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If you haven't heard of MOOCs yet, you will. In fact, if you haven't already taken a MOOC, seriously, what's wrong with you? MOOCs are taking the educational world by storm: The New York Times has already proclaimed 2012 the "Year of the MOOC"; Columbia University will offer its first MOOCs this spring, while the University of Virginia fired its president (temporarily, it turned out) for foot-dragging on MOOCs. Blogs and educational journals are awash with debates over whether MOOCs are the future, are overhyped, will save higher education or destroy it.
For the uninitiated, MOOCs are Massive Open Online Courses, and they are simple enough to envision, if a bit unsettling for those whose notion of college coursework invariably involves desks, whiteboards, and the physical presence of other living human beings. Drawing from the online courses that have become increasingly popular in recent years, MOOCs blast down the two main barriers to access to higher education—having to pay tuition and having to be admitted to college—by opening themselves up to all comers, for free. This leads to some eye-popping class sizes—100,000-student classes aren't unusual—and equally eye-popping claims about how the new format will revolutionize the world of higher education.
Courses in which students and professors never meet face to face aren't new, of course. Columbia chief digital officer Sree Sreenivasan notes that the university's engineering school began offering learn-by-VHS-tape courses way back in 1986. And the past several years have already seen many forays into online coursework, including Khan Academy and Apple's iTunes U, which provide college-level educational videos for download.
The difference with MOOCs, says Andrew Ng, the soft-spoken Stanford computer-science professor who, along with his colleague Daphne Koller, launched the for-profit MOOC company Coursera in April, is "we're not just offering video; we're offering complete courses. We went through the student course experience and pervasively tried to figure out which are the components that could be provided at scale to 100,000 students."
The heart of the idea behind MOOCs is what's being called the "flipped classroom," already a hot trend in brick-and-mortar courses: Instead of having professors waste their time on canned lectures that students nap through, get them to put those talks online, for students to watch at their own leisure, opening up class time for actual discussion. "We know that students learn best not by passively listening but by practicing with the material," says Ng. "And I think the website does a better job providing that than does a large lecture class."
Ng's deeper goal, though, is more lofty: not just to bring college coursework into the Internet age, but also to bring it to the masses. "What I'd love to do is to give everyone in the world free access to the best professors from the best universities," says Ng. "I think the world would be a more interesting place if we could give a poor kid in Africa nearly the equality of opportunity as a kid born in the wealthy suburbs of D.C."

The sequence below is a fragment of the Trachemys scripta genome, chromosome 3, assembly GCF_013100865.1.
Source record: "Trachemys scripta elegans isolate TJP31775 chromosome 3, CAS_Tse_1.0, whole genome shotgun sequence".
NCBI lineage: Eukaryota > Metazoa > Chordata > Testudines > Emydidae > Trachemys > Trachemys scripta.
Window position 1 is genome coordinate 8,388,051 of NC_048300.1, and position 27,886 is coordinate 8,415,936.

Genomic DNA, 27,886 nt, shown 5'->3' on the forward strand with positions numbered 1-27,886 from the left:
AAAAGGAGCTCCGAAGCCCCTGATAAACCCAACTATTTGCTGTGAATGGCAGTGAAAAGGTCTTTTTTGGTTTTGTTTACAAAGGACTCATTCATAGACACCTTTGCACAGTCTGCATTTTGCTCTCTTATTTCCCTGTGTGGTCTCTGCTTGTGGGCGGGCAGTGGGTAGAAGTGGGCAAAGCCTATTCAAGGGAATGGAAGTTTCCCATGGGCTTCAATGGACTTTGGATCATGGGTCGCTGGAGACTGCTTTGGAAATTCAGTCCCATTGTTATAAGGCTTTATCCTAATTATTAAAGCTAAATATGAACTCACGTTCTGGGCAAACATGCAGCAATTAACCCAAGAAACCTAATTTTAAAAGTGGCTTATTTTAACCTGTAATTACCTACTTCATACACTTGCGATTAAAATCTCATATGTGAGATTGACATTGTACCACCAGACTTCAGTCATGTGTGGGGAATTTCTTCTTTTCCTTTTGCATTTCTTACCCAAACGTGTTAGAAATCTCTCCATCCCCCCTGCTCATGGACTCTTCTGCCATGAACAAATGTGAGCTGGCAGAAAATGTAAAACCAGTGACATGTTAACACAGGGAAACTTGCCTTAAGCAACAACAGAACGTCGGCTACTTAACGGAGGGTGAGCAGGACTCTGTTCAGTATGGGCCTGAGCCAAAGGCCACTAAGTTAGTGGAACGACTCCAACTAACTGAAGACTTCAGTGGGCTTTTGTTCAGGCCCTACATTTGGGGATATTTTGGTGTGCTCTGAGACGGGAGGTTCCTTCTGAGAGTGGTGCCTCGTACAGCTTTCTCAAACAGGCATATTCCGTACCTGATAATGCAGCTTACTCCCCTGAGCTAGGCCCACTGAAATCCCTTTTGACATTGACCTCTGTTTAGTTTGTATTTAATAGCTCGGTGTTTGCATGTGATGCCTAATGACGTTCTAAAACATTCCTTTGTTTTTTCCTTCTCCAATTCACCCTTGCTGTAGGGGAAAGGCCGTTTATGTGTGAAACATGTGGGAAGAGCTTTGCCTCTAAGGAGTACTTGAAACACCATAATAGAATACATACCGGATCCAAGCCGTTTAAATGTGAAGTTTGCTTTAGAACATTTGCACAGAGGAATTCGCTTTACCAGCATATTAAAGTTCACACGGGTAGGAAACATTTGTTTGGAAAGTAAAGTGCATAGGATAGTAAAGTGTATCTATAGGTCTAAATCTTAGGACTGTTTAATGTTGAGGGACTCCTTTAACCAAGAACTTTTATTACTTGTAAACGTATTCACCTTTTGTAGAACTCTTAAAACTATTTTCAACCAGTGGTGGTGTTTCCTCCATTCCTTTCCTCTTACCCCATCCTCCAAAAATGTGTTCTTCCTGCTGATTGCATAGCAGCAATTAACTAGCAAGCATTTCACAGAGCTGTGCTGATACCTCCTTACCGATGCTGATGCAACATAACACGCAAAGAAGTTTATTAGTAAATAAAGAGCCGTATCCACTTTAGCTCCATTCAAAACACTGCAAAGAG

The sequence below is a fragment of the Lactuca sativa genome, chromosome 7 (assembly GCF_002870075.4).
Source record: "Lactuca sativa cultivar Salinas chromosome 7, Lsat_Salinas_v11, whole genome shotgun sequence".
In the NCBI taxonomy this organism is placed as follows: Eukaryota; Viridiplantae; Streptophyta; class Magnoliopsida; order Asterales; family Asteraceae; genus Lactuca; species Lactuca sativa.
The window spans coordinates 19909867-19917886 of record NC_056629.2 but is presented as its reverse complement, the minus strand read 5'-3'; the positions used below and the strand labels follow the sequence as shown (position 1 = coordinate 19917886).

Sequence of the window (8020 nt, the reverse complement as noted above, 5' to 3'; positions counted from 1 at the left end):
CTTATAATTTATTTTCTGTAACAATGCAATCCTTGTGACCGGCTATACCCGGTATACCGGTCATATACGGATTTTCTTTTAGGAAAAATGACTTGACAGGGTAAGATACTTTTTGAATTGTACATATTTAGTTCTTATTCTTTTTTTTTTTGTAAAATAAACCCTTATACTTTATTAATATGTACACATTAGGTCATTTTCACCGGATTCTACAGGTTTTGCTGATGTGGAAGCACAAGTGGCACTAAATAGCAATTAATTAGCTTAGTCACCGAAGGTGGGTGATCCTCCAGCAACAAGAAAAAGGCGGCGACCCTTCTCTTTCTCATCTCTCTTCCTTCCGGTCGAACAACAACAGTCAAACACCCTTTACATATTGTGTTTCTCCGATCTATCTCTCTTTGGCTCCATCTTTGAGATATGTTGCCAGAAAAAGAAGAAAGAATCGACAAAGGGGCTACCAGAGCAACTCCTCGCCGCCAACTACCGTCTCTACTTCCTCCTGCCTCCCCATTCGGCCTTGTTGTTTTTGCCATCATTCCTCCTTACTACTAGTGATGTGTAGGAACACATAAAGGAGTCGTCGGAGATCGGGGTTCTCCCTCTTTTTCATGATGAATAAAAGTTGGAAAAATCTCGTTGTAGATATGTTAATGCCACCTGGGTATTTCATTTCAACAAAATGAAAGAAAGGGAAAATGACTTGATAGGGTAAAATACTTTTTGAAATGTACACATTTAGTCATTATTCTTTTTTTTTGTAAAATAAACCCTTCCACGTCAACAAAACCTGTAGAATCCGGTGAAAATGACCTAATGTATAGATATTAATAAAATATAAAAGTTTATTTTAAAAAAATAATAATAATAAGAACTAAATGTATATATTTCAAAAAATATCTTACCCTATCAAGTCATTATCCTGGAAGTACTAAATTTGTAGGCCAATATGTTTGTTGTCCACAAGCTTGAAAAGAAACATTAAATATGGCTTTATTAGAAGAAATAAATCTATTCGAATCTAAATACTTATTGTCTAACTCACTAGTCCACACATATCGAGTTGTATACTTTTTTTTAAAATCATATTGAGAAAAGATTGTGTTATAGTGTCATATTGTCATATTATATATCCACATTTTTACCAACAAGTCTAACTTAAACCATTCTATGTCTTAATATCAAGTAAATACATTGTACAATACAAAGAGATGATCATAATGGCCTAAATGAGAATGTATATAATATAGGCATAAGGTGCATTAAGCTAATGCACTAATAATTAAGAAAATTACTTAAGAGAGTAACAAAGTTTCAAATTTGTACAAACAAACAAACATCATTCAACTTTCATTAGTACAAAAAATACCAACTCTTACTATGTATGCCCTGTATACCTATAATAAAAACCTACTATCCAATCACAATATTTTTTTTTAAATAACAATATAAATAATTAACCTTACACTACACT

Throwing open the gates of academia and allowing knowledge to spill out certainly sounds great. But the reports from the ground are more complex: While super-massive classes have promise, say MOOC veterans, putting together the components of a successful classroom out of YouTube videos and a Web discussion board is far easier said than done.
The popularity of MOOCs, advocates say, speaks for itself. Coursera in particular has quickly piled up head count, registering more than 2 million students in its first nine months. ("We reached our first million users faster than Facebook," boasts Ng.) Those are impressive numbers, even if only a small fraction of students who sign up complete the courses—likely an unavoidable consequence of a system in which enrolling is as simple, and commitment-free, as clicking a single Web button.
And universities have proved equally enthusiastic, with MOOC offerings rising exponentially every semester: More than 21 major universities have signed up with Coursera, while others have affiliated with Udacity (also launched at Stanford) and edX (a joint start-up by Harvard and MIT). "They're all jostling for position, I think, not entirely sure where they're going to go," says Martin Haugh, who will teach one of the inaugural Columbia MOOCs, in financial engineering and risk management, via Coursera starting next month.
Haugh and his co-instructor, Garud Iyengar, have taught online courses before, but never one of this size. (As of early December, more than 30,000 students had already signed up, and the final count could be double that.) Haugh says they're still feeling their way about how to translate the coursework into a massive format, including Coursera's recommended system of taped mini-lectures of eight to 15 minutes, interspersed with quizzes.
Part of MOOCs' popularity with students, no doubt, is the first "O." By design, they're available for free to anyone with a Web browser. "I'm pretty broke right now, so I can't afford college classes," explains Christine Segarra of Yonkers, who was tipped off to Coursera by a friend after she'd dropped out of college for financial reasons. She signed up for a Michigan course on science fiction and fantasy and is now taking a Duke class in reasoning and argument. "I haven't been to school in six, seven years, so it's good to get my feet wet," she says.